The Ny Carlsberg Glyptotek (Glypto from the Greek root glyphein, to carve and theke, a storing place) is an art museum in Copenhagen, Denmark. The collection is built around the personal collection of Carl Jacobsen, the son of the founder of the Carlsberg Breweries.
The Ny Carlsberg Glyptotek's collections comprise more than 10,000 works of art. The focal point of the museum is antique sculpture from the ancient cultures around the Mediterranean including Egypt, Rome and Greece, as well as more modern sculptures such as a collection of Rodin works which is considered the most important outside France. However, the museum is equally noted for its collection of painting that includes an extensive collection of French impressionists and Post-impressionists as well as Danish Golden Age paintings. The French Collection includes works by painters such as Jacques-Louis David, Monet, Pissarro, Renoir, Degas and Cézanne, as well as those by Post-impressionists such as van Gogh, Toulouse-Lautrec and Bonnard. The museum's collection of Rodin sculptures is considered the most important collection of Rodin's sculptures outside France. The museum's collection also includes all the bronze sculptures of Degas, including the series of dancers. Numerous works by Norwegian-Danish sculptor Stephan Sinding are featured prominently in various sections of the museum.
Carl Jacobsen was a dedicated art collector. When his private villa in 1882 was extended with a winter garden, sculptures soon outnumbered plants in it. The same year the collection was opened to the public. In the following years the museum was expanded on a number of occasions to meet the need for more space for his steadily growing collections. In 1885 his 'house museum' had grown to a total of 19 galleries. In spite of the many extensions, it was finally clear the existing premises were inadequate and that a new building was needed. On 8 March 1888 Carl Jacobsen donated his collection to the Danish State and the City of Copenhagen on condition that they provided a suitable building for its exhibition. Site was chosen on a ravelin outside Holcks Bastion in the city's Western Rampart.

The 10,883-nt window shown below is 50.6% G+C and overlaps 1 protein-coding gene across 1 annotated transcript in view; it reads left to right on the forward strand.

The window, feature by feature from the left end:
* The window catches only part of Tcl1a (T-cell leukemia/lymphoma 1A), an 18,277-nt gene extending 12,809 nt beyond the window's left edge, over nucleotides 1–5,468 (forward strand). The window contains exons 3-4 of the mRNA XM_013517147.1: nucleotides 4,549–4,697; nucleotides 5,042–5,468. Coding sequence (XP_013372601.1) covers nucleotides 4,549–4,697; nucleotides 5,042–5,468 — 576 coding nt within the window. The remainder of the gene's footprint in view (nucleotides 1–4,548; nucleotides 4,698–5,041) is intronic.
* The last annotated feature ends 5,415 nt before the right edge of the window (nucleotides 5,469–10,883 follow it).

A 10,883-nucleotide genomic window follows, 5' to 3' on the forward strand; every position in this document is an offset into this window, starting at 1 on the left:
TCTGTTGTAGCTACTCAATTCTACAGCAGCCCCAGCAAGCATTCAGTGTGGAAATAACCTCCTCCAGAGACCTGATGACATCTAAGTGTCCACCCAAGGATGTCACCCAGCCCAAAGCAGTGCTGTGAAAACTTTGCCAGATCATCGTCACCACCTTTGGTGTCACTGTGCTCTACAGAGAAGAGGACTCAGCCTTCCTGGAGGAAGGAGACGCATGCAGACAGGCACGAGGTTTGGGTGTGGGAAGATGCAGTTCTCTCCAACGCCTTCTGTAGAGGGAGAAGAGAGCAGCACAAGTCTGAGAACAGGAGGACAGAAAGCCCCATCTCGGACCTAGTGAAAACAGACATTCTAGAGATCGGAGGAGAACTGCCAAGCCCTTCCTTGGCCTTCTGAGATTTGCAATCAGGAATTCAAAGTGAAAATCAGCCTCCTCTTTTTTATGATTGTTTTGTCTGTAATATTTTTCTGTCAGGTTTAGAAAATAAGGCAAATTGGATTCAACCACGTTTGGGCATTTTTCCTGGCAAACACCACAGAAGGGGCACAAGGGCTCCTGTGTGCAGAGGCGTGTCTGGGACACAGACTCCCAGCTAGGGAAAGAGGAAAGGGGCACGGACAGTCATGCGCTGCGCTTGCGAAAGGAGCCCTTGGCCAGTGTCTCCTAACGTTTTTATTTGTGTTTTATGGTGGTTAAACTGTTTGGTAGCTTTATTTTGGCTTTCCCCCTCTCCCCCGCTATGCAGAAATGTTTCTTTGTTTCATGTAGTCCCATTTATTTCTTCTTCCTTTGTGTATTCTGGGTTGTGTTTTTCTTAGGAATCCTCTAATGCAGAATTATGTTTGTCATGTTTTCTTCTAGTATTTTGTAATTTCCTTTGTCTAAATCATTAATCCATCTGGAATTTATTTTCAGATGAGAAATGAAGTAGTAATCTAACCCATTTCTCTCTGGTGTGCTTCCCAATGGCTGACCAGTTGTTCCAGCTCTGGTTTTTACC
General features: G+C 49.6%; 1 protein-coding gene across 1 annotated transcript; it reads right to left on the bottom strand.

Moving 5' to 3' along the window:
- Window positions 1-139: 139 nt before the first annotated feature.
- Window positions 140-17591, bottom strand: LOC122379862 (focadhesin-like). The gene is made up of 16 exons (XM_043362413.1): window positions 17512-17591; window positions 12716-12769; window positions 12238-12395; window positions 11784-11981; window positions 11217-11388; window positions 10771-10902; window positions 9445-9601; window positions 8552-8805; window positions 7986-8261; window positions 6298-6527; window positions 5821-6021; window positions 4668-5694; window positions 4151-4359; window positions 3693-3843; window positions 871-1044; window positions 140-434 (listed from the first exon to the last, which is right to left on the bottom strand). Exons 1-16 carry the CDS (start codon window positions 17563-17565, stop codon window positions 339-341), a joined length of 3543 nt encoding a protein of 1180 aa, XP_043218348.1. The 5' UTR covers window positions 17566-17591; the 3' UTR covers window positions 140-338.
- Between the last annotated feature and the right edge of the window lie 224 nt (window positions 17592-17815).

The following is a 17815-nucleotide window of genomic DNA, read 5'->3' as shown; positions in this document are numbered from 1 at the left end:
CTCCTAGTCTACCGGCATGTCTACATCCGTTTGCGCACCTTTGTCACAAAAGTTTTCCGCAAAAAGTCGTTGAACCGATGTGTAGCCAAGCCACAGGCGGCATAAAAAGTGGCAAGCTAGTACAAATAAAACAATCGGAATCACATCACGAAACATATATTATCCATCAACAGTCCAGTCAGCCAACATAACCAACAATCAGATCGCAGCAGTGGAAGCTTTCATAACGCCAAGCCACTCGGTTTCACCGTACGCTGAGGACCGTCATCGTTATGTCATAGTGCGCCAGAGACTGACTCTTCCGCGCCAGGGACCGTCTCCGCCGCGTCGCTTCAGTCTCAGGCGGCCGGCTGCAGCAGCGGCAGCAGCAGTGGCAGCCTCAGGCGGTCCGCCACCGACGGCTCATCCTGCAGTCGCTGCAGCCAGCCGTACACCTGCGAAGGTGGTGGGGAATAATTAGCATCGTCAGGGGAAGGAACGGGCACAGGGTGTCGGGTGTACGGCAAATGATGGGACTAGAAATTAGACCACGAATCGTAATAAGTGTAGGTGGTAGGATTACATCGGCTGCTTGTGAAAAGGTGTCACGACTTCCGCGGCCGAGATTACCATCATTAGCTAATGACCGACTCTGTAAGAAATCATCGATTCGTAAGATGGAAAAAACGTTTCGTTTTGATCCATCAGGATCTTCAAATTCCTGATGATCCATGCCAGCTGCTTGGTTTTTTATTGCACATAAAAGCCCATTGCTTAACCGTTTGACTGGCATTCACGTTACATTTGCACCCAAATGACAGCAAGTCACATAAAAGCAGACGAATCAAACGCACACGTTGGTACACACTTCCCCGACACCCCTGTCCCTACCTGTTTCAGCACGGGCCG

At first it only included Jacobsen's modern collection with French and Danish works from the 18th century. In January 1899 Carl Jacobsen donated his collection of Antique art to the museum which made an expansion necessary. It was designed by Hack Kampmann while Dahlerup designed a winter garden which connected the new wing to the old building. It was inaugurated in 1906. In 1996 the museum was once again extended, this time with an infill constructed in one of its courtyards to the design of Henning Larsen.
The building is often noted for its elegance in its own right and the synthesis it creates with the works of art. The Dahlerup Wing, the oldest part of the museum, is a lavish historicist building. The façade is in red brick with polished granite columns in a Venetian renaissance style. It houses the French and Danish collections. The Kampmann Wing is a more simple, neo-classical building, built as a series of galleries around a central auditorium used for lectures, small concerts, symposiums and poetry readings. The two wings are connected by the Winter Garden with mosaic floors, tall palms, a fountain and topped by a dome made in copper and wrought iron. The Henning Larsen Wing is a minimalistic infill, built in a former inner courtyard and affording access to the roof.
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|Price||normal : 75.00 child : 0.00 (age <7) youth : 0.00 (age 7-18) student : 75.00 (age 18-26)|
|Geographical coordinates||55.6725000, 12.5719440|
|Address||Copenhagen, Dantes Plads 7 - 1556|
|More information||official website|